April 19, 2024
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Commemorating Eight Centuries of Krakow

On April 8, the Westchester community joined the Young Israel of Scarsdale’s (YIS) Yom HaShoah Zoom event. Six local teens were invited to light memorial candles in memory of the 6,000,000 who died, including their family members.

The featured speaker was David Bernstein, the historian and guide for YIS’ mission to Poland and the dean of Jerusalem’s Pardes Institute of Jewish Studies. Before making aliyah in 1984, he developed Ramaz Upper School’s unique integrated Jewish and World History curriculum. YIS’ Rabbi Morgenstern noted, “He brings the neshama of the kedoshim to life with incredible scholarship but also with incredible heart and soul.”

Bernstein reflected, “Yom HaShoah is a time to remember the victims, but often that memory gets stuck on their murders and not on their lives. This doesn’t give full honor to their memory. Jews of Eastern Europe, the majority of the victims of the Final Solution to the Jewish Question, had created a community built over centuries that deserves to be remembered. They also responded to modernity in the late 19th and early 20th centuries in various ways and those need to be remembered, as well. Yes, there were Tevyes and Goldas as in Fiddler on the Roof, but there was so much more.”

Bernstein comprehensively condensed eight centuries of Jewish Krakow in the time allotted. From 1200-1600, Poland became the largest Jewish community in the world, and kept that title for three more centuries. In the 1300s, the Jews were expelled across the river to Kazimierz, the historic Jewish quarter until today. The Alta Shul, second oldest shul in Europe, was built in 1407 into the city’s defensive walls, known as a fortress shul. This was the official shul of Krakow, even when there were larger and newer shuls. In 1793, Polish Patriot Tadeusz Kościuszko (as in New York’s Kosciuszko Bridge), leading a Polish revolt against the Russians, visited the “Old Shul.”

Bernstein described the lasting highlights of the great Jews of previous centuries, including Rabbi Moshe Isserles (Rema). His shul and grave still stand off the main square. One example of early 20th century Polish Jewry’s dealing with modernity is the Bais Yaakov movement. Sarah Schenirer’s seminary building for girls still stands along the Vistula River.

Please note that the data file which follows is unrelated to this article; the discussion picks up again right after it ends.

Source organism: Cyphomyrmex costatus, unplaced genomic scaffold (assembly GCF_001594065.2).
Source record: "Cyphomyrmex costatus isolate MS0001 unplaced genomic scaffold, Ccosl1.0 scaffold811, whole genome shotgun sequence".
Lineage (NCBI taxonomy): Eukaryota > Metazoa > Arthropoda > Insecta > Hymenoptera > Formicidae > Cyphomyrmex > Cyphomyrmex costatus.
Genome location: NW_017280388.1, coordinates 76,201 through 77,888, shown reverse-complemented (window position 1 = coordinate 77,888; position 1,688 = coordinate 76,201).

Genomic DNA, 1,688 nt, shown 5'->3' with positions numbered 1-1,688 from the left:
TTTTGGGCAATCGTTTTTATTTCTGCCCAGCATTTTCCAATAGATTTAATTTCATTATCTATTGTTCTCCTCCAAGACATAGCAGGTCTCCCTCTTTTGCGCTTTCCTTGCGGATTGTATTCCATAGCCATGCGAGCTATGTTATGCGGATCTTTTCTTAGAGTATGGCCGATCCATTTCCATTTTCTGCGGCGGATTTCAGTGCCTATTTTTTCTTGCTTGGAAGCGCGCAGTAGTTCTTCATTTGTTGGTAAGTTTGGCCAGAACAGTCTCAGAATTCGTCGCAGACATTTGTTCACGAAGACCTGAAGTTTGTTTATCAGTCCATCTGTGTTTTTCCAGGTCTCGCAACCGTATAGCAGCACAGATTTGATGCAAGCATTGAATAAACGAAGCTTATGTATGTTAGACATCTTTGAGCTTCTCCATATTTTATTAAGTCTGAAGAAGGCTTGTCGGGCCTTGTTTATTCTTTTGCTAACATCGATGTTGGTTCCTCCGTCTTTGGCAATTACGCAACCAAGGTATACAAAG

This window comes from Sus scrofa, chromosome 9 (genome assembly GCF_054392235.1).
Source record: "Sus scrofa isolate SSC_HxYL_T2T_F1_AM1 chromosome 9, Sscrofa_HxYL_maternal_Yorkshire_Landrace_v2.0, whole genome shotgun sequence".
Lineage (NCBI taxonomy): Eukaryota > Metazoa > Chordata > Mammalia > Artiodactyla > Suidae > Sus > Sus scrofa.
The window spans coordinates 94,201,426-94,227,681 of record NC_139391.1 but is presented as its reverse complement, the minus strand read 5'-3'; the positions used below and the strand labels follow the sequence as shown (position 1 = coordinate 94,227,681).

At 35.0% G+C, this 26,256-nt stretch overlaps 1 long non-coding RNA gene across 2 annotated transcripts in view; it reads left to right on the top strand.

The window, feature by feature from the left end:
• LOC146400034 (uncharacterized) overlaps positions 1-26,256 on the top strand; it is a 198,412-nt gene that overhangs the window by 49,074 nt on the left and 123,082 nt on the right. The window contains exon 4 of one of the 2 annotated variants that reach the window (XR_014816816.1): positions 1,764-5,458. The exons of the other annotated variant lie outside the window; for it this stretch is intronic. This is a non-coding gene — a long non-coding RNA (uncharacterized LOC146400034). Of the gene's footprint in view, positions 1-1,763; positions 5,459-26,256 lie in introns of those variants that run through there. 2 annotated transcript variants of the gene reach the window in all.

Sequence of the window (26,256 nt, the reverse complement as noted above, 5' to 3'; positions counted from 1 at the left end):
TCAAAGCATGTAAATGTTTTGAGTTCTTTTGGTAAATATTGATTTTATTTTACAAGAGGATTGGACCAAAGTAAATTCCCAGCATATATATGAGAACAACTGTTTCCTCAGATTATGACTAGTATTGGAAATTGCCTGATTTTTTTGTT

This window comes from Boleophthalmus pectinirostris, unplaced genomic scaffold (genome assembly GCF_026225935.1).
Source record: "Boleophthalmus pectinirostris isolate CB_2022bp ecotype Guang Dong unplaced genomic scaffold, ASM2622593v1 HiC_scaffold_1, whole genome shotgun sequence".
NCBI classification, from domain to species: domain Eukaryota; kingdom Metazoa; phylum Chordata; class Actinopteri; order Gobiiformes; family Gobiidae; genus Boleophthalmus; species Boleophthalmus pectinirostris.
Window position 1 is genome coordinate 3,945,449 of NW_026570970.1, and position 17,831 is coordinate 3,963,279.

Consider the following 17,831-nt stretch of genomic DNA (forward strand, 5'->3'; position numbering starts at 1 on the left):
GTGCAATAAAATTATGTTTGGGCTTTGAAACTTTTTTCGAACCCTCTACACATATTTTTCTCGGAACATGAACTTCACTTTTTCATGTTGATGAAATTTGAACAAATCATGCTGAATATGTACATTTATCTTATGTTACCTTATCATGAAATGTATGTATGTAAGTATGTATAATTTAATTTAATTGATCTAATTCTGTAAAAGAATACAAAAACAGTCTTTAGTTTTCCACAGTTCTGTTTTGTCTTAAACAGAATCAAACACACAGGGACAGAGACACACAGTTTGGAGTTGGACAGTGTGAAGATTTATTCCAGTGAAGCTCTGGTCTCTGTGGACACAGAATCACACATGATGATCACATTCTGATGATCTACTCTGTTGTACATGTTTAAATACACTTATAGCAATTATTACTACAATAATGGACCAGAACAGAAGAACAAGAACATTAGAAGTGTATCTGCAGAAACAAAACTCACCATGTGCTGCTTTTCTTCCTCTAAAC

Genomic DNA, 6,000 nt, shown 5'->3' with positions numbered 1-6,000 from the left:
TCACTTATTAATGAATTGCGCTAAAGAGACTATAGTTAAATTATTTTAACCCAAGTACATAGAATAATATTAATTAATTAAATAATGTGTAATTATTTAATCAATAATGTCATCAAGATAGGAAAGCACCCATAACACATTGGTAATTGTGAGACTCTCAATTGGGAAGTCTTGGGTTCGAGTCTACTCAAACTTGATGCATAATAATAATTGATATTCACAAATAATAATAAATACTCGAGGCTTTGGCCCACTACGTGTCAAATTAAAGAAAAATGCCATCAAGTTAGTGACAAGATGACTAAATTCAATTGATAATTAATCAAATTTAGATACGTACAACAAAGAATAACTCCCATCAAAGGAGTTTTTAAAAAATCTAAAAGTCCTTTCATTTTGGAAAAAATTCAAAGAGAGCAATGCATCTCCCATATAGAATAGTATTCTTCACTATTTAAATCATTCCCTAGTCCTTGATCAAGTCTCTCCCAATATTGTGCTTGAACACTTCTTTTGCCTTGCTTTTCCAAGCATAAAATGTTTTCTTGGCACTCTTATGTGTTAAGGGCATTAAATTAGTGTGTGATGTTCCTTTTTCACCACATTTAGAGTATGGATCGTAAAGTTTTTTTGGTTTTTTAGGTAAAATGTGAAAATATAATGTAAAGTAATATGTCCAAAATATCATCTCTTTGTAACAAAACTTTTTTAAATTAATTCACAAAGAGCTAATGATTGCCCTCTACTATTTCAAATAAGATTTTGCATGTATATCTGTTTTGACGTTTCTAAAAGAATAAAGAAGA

Noting Krakow’s proximity to Germany, Bernstein explained how the Nazis began restrictions on Jewish life in 1939. Before the ghetto was formed in 1941, there were 56,000 Jews in Krakow, about 25% of the population, about the same percentage as New York City. In the ghetto, 18,000 were crammed into the space for 3,000. When liquidated, many were sent to nearby Belzec and Plaszow (as in Schindler’s List). Bernstein shared a photograph of the square where Jews gathered for deportation. Since 2004, Ghetto Heroes Square has had a memorial of 70 empty metal chairs.

He continued that after the war, many ironically went to Germany’s DP camps for safety. The Jewish population of Krakow diminished further by communism and anti-Semitism. After 1989, many in Krakow who previously hid their Jewish identity began to resurface. Some told adult children for the first time that they were Jewish or they found out from grandparents on their deathbeds. Others were told they were adopted when a Jewish couple appeared at their door during the war, and asked them to take the child. Bernstein added that the Krakow Jewish community is actually growing.

The JCC was opened in 2008 by Prince Charles, described Bernstein. After an official visit to Auschwitz, while meeting Holocaust survivors, Prince Charles asked, “What can I do for you?” They replied, “We’re not religious, We don’t go to synagogue. We’d like a place to meet.” Returning home, he asked British Jewish leaders to arrange a place for them. The locals meet regularly for classes in Yiddish and Hebrew language and to celebrate Jewish holidays.

Bernstein presented a photograph of the gentrified, Jewish-influenced quarter as a cool, hip place for bars, cafes, boutique hotels and youth hostels, particularly for the urban intellectual elite. The Jewish Studies Department at the Jagiellonian University has grown exponentially since the fall of communism. Locals clean up Jewish cemeteries and put plaques on Jewish sites.

The first new Jewish preschool in Krakow opened in the JCC. Bernstein can’t vouch for the halachic status of these children, but said, “they’re of Jewish descent. They’re receiving Jewish education that was impossible to receive in Krakow for 70 years. While only a sliver of what once existed, there is some Jewish life in Krakow today, more than 30 years ago. It’s testimony to persistence and resilience, which reflects persistence and resilience of Jews all over the world. That’s an important message to be shared.”

By Judy Berger

 

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